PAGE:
Sorption modelling of crude oil-contaminated soils using a derived spectral index

Hanly Simon Bingari*, Andy Gibson, Richard Teeuw

*Corresponding author for this work

Research output: Contribution to journalArticlepeer-review

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Theoretical models to describe and evaluate sorption of hydrocarbons on soil particles are well documented but experimental results in the literature are scarce. This study describes the use of a spectral index to evaluate sorption phenomena in oil-contaminated soils at micro and macro levels. Experiments involved oil-dosing from 0.25 mL to 4 mL and the application of a spectral index to estimate the sorption capacity of different soils based on change in statistically derived Critical Point (CP). Results show that sorption of oil varies with soil type, specifically the proportion of clay in a soil/sediment and the clay species, in the order smectite > illite > kaolinite. In support of theoretical models, this work proposes a model from experimental data that explains observed phenomena of soil-oil interaction with changing soil composition. The location and prominence of the CP is also strongly affected by soil moisture, particularly in coarse-grained soils, potentially providing insight to soil-oil–water interaction. The methods developed using a simple synthetic crude provide potential to explore other contamination scenarios including different soil compositions, types of petroleum products and different environmental controls.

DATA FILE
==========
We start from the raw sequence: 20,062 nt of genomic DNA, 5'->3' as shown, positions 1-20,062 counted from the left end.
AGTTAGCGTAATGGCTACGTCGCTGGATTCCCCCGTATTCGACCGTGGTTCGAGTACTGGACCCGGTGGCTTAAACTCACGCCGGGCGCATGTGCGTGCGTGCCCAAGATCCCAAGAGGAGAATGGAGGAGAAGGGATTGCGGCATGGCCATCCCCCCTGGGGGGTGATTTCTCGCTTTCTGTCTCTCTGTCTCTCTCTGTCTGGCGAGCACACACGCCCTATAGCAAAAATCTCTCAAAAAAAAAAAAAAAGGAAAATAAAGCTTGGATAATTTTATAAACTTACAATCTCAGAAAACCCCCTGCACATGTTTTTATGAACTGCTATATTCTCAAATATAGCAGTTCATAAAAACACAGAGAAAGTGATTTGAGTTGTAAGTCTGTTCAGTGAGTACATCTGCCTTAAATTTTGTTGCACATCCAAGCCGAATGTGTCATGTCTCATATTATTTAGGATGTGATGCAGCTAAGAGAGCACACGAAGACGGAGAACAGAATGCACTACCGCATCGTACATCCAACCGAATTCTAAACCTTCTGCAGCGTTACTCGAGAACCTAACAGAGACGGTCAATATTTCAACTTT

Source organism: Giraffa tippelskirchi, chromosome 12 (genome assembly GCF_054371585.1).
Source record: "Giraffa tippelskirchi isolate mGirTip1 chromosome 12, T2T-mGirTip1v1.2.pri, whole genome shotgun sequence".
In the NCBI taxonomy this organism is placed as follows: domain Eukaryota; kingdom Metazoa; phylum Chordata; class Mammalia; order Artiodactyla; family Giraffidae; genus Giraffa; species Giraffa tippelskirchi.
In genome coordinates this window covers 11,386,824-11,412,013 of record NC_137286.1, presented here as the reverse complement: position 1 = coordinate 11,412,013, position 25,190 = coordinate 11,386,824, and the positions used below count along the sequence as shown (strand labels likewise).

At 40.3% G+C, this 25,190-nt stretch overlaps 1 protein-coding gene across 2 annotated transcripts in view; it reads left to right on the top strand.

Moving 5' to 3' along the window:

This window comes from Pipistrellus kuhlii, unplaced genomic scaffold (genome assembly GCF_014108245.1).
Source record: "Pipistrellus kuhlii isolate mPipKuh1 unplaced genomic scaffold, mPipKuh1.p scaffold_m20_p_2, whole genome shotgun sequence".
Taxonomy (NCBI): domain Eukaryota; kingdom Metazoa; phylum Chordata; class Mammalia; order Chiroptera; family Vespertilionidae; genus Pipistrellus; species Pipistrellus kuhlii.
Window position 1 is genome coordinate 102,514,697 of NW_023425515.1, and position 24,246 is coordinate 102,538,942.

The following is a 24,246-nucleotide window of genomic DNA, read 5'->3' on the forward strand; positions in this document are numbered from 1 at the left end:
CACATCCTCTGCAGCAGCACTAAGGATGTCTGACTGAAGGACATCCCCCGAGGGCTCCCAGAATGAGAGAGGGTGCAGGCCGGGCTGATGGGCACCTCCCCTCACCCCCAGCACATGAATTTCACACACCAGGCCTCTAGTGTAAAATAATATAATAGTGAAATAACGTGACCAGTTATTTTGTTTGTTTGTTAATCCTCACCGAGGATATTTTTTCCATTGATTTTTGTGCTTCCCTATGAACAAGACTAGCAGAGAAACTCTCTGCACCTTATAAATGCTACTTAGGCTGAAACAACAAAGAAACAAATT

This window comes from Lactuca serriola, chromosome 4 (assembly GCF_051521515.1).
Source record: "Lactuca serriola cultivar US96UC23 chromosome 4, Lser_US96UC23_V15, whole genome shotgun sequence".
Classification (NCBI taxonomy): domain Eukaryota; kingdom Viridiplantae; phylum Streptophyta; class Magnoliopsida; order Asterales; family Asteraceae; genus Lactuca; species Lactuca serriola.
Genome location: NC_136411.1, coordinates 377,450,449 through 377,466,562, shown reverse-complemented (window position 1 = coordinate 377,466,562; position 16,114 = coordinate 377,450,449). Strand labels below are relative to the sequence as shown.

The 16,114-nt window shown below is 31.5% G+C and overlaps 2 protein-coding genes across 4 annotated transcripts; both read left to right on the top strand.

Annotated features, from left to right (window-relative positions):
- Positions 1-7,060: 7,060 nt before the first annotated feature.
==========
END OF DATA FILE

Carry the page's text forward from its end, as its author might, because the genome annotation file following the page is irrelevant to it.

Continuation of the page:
Original languageEnglish
Article number116935
Number of pages13
Early online date8 Jun 2024
Publication statusPublished - 1 Jul 2024


  • Conceptual sorption model
  • Hydrocarbons
  • Oil-contamination
  • Soil-oil interaction
  • vis-NIR spectroscopy

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